Icelandic horses – transported by Vikings
Icelandic horses are one of the oldest breeds of horse on the globe. In fact, they are the closest connection we have to the very first domesticated horses. They are believed to have been transported to Iceland by Vikings over a thousand years ago. Surprisingly, for at least nine centuries, no other horses have been brought to Iceland. As a result, there is only one type of horse living in Iceland. This means that the Icelandic horse is one of the purest and healthiest breeds in the world.
The Icelandic horse has played an important role in the life of Icelanders for centuries. What’s more, its presence is well documented in Norse mythology. Many horses are featured in these mythical stories. The historic importance of these Norse myths is still seen today. In fact, many riding clubs bear the names of mythical horses.
The Vikings treated their horses with the utmost respect. These brave creatures played a prominent part in Viking warfare. Often, a warrior killed in battle was buried alongside his mount.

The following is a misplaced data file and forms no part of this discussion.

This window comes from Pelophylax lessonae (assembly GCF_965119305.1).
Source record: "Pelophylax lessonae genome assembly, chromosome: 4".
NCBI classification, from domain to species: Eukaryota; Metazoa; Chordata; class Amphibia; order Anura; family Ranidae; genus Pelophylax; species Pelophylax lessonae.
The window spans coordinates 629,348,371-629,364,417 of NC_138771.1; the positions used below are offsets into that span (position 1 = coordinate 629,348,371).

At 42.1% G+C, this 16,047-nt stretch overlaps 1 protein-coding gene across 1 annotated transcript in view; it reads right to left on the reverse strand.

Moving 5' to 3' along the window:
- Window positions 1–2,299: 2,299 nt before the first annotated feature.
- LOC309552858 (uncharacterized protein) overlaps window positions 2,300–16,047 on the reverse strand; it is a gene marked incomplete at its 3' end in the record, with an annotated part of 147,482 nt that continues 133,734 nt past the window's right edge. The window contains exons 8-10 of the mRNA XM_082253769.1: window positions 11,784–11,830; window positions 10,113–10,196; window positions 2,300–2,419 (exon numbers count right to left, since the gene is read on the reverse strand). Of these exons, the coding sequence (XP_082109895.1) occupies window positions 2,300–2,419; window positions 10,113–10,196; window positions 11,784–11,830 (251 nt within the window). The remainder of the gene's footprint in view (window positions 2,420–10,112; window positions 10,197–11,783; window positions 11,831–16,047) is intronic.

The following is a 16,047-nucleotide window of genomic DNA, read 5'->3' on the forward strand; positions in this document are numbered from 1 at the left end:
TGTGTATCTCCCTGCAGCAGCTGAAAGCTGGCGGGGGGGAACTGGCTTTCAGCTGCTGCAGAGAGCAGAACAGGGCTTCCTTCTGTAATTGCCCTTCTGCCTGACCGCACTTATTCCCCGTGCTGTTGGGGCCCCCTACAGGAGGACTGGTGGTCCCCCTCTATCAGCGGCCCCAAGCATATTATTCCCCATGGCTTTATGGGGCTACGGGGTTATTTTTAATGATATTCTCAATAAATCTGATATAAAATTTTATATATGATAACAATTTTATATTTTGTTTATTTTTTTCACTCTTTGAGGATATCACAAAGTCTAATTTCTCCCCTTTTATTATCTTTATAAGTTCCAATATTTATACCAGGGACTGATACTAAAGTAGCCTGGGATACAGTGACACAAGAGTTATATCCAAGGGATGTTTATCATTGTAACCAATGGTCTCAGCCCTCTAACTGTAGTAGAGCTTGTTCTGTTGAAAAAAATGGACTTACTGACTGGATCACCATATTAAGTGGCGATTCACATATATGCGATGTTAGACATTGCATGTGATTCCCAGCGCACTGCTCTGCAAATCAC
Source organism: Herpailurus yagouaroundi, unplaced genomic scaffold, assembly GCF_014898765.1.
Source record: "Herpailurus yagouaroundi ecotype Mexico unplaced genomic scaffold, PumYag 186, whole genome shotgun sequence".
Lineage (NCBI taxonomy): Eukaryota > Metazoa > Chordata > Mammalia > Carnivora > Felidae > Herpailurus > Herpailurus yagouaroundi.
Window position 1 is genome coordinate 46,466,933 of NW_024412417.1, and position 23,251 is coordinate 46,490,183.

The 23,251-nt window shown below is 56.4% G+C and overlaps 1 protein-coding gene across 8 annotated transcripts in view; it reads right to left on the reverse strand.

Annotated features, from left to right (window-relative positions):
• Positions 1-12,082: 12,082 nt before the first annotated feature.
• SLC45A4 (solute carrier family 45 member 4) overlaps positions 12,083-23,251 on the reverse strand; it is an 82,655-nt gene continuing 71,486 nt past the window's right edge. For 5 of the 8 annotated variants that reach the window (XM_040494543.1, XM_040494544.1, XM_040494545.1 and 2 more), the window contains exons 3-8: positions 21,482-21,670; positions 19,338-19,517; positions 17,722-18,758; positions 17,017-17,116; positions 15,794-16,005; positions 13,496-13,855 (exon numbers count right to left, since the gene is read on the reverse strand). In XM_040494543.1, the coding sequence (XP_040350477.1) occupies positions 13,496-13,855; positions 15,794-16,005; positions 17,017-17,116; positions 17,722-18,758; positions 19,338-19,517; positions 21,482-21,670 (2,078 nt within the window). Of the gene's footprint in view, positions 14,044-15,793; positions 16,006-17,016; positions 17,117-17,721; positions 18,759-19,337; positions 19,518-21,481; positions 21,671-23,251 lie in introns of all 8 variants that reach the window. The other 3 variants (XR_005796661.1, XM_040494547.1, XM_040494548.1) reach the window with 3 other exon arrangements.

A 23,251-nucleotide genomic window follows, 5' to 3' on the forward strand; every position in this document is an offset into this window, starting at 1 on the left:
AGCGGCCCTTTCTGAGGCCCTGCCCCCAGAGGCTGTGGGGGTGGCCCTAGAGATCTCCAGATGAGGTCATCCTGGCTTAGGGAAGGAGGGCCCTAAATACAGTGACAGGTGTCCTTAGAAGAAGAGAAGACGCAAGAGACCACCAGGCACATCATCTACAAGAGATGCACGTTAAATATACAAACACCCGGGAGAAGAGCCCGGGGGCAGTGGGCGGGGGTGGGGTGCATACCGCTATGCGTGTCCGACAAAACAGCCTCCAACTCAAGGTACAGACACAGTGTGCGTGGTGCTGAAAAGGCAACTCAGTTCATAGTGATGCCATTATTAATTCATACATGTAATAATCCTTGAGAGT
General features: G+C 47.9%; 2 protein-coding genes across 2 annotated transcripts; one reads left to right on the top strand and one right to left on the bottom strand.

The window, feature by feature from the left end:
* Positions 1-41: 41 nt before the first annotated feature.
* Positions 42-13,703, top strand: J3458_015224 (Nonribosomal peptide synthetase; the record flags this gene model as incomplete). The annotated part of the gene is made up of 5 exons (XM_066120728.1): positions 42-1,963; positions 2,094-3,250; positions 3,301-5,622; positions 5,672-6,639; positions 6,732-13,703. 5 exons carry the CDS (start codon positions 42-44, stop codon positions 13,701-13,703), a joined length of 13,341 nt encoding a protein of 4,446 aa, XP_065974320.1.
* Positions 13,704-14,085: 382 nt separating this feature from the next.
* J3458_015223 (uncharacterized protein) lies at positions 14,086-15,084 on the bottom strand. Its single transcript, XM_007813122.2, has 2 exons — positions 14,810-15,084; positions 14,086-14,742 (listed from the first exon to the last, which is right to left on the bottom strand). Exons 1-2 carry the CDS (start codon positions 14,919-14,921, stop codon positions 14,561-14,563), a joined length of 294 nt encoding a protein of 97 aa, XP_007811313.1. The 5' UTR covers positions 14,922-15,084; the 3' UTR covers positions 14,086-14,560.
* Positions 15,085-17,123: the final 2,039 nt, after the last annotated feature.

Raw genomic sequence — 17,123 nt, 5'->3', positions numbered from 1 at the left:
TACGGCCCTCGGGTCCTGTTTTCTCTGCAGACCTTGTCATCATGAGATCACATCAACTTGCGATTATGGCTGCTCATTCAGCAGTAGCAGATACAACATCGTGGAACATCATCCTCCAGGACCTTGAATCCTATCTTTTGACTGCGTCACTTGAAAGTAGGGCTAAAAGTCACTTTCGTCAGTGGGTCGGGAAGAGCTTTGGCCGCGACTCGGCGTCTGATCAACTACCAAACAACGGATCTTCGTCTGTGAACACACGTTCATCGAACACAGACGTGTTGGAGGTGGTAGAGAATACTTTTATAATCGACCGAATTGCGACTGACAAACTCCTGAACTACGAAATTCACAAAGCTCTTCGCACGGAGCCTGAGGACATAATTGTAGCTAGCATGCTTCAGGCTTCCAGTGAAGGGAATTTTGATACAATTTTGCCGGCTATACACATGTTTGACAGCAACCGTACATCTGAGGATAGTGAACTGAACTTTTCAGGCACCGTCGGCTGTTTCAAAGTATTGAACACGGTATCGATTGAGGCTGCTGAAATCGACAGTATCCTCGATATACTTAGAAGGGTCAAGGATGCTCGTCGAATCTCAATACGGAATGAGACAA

Hard workers with a winter coat
For centuries, the Icelandic horse was the only transportation method. As a result, horses worked hard carrying materials, food, people and mail across the rugged countryside.
The Icelandic horse is an inherently hardy breed and lives outside all the year round. They have impressive strength and the ability to endure all weather. They can traverse rivers, lava fields, steep mountainous terrain and even glaciers.
Tölt – what is it, anyway?
In more recent times, the role of the Icelandic horse has changed. Now, these unique animals are best known for their surefootedness, stamina and good nature, making them the perfect partner for riding and exploring the Icelandic environment. The eye-catching beauty of the breed is unmistakable with their varied colourings from smoky black, to yellow dun, and, of course their unique movement or gait know as the “tölt.”
The tölt is a natural four-beat-gait that is extremely smooth to ride but also extremely powerful. The fifth gait is the flying pace. It is is a fast, high speed gait where the horse moves the front and hind foot on the same side at the same time. This is an exhilarating ride unique to an authentic Icelandic horse.
Riding excursions are available to both novice and experienced riders. To book your Icelandic horse expedition contact the Hotel Rangá reception .